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Drost Landscape prepares action plan should landscaping be declared essential in Michigan

April 14, 2020 -  By

While landscaping has been declared as a nonessential service in the state of Michigan, the team at Drost Landscape in Petoskey, Mich., is poised to jump back into work and armed with an action plan should the ban on landscaping services be lifted, according to owner Bob Drost.

“This was something we were blindsided by. We had no idea it would be such a pandemic worldwide,” Drost says. “General Manager Dale Drier, our HR person and our lead project manager, they have put things in place so that when the governor does give us the clear to go back to work, practicing social distancing and all the other things, we are prepared.”

He adds that Michigan Landscape and Nursery Association has been hard at work to persuade the state to bring back landscaping as an essential service.

“I think as a landscape contractor that we have the benefit of working outside and that warrants the opportunity for us to bring staff back,” Drier says.

The company’s written action plan includes items such as:

  • Staff members who have been traveling outside of the state, have been in contact with someone traveling outside of the state or who are experiencing symptoms of COVID-19 are required to self-isolate for 14 days.
  • Any person who is feeling ill or experiencing symptoms of COVID-19 is required to call our attendance line. Under no circumstances are they to report for work.
  • Staff washrooms and common areas will be cleaned often. Team members should spray down highly touched areas when leaving the wash room. Notify office team members if supplies are low in supply or missing.
  • All shared equipment will be sanitized often or after each use.
  • One driver per vehicle — using personal vehicles to travel to job sites is permitted. Those using personal vehicles will be reimbursed for mileage.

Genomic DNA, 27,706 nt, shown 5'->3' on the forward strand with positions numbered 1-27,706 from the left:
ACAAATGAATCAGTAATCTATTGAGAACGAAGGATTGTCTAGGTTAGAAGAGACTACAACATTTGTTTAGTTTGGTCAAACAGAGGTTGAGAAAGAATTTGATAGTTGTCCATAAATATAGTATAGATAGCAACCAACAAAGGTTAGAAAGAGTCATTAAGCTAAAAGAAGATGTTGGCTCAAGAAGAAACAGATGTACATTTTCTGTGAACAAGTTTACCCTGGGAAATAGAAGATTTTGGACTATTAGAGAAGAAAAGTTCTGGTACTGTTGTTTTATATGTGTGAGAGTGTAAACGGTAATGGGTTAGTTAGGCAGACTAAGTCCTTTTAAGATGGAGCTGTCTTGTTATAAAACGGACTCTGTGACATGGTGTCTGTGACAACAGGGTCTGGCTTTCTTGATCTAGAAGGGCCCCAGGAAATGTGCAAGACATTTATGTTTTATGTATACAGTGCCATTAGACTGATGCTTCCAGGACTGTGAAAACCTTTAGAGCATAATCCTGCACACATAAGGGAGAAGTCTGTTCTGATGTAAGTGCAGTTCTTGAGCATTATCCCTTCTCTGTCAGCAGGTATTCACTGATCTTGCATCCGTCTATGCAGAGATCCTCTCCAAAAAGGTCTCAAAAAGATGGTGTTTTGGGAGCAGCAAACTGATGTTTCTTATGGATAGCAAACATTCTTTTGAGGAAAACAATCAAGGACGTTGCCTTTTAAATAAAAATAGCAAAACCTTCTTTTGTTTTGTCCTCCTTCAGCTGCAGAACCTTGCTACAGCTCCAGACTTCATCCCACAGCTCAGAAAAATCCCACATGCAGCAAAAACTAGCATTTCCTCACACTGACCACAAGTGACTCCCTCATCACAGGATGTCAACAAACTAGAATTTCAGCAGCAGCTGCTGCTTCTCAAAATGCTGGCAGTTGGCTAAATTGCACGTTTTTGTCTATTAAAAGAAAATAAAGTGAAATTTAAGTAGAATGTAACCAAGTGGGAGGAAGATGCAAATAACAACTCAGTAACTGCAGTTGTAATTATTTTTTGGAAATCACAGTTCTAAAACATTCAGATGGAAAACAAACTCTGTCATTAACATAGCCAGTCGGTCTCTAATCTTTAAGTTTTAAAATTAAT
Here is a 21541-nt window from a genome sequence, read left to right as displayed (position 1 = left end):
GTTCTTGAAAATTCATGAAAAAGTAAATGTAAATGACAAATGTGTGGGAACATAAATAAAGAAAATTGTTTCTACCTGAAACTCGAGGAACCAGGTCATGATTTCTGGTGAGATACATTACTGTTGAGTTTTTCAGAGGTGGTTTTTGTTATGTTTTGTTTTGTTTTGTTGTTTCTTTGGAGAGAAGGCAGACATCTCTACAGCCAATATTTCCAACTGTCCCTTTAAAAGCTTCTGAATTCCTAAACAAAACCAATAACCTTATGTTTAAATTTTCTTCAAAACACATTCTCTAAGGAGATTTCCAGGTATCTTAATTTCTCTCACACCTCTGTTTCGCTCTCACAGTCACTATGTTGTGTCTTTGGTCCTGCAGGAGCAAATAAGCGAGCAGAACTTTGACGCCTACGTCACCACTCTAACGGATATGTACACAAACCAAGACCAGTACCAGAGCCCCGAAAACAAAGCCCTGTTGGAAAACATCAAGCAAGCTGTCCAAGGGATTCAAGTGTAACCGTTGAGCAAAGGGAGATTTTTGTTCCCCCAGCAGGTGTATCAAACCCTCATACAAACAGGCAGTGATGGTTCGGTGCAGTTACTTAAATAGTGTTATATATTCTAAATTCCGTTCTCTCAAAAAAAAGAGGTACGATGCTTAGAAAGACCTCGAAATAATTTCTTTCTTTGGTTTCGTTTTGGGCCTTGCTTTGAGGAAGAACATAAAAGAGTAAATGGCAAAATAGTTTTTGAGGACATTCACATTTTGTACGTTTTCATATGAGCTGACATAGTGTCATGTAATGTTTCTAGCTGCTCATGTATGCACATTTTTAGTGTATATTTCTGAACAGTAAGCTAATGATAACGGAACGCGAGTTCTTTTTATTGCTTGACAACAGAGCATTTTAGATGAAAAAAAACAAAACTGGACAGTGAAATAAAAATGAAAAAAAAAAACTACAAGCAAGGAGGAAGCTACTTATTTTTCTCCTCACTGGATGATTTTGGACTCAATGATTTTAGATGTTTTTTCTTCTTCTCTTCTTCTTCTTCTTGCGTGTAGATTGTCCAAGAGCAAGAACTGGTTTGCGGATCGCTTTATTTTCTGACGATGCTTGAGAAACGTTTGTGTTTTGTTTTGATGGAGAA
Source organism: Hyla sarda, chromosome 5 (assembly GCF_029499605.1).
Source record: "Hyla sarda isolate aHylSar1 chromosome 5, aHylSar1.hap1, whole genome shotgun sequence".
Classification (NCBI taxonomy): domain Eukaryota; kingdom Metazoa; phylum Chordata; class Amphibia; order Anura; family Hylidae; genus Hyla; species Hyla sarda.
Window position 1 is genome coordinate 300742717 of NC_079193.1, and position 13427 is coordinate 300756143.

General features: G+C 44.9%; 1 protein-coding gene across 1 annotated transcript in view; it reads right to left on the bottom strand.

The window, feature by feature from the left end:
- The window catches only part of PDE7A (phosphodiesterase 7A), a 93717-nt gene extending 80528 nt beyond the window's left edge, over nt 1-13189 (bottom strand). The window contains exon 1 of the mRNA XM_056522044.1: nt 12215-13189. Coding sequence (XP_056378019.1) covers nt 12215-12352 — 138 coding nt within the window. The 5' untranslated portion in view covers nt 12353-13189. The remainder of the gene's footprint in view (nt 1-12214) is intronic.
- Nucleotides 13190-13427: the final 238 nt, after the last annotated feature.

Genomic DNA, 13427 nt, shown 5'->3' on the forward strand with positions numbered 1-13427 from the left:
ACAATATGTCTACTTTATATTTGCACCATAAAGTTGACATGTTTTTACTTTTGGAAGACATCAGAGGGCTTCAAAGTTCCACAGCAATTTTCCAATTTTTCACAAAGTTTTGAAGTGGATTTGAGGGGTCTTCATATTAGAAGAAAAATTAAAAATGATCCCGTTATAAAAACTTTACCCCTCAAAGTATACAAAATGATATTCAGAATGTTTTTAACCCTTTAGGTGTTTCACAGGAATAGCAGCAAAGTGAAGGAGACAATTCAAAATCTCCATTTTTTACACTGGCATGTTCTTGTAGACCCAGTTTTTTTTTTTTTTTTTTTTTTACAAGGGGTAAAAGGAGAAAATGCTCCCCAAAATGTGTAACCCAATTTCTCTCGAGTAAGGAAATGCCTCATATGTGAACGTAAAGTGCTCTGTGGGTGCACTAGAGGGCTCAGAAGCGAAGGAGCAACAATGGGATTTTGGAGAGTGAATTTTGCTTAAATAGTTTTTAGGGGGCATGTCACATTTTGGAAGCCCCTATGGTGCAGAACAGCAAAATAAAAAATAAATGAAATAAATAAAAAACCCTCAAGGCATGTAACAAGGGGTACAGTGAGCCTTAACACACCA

• All breaks and lunch done on work site with separation or in vehicles alone without leaving the job site.
  • Using more pictures by phone to communicate. FaceTime on the job site. Check in with project manager when getting to the job site and when leaving. Share daily progress through photos.
  • Time card review for pay periods will be electronically sent to team members by each manager to their direct reports.
  • Face-to-face communication limits distance to a minimum of 6 feet without physical contact. If a site meeting is required, knock on the door and step back away from the door to greet the client.

Drier adds that the company has added software for video chats and messaging for remote work, as well as a checklist for crew members to make sure all sanitation measures were completed.

“That’s recorded so that if all of a sudden, we get a crew that’s out sick, we can look at our records and ask if they followed procedures,” Drier says.

 

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Sarah Webb

About the Author:

Sarah Webb is Landscape Management's associate editor. She holds a bachelor’s degree from Wittenberg University, where she studied journalism and Spanish. Prior to her role at LM, Sarah was an intern for Cleveland Magazine and a writing tutor.

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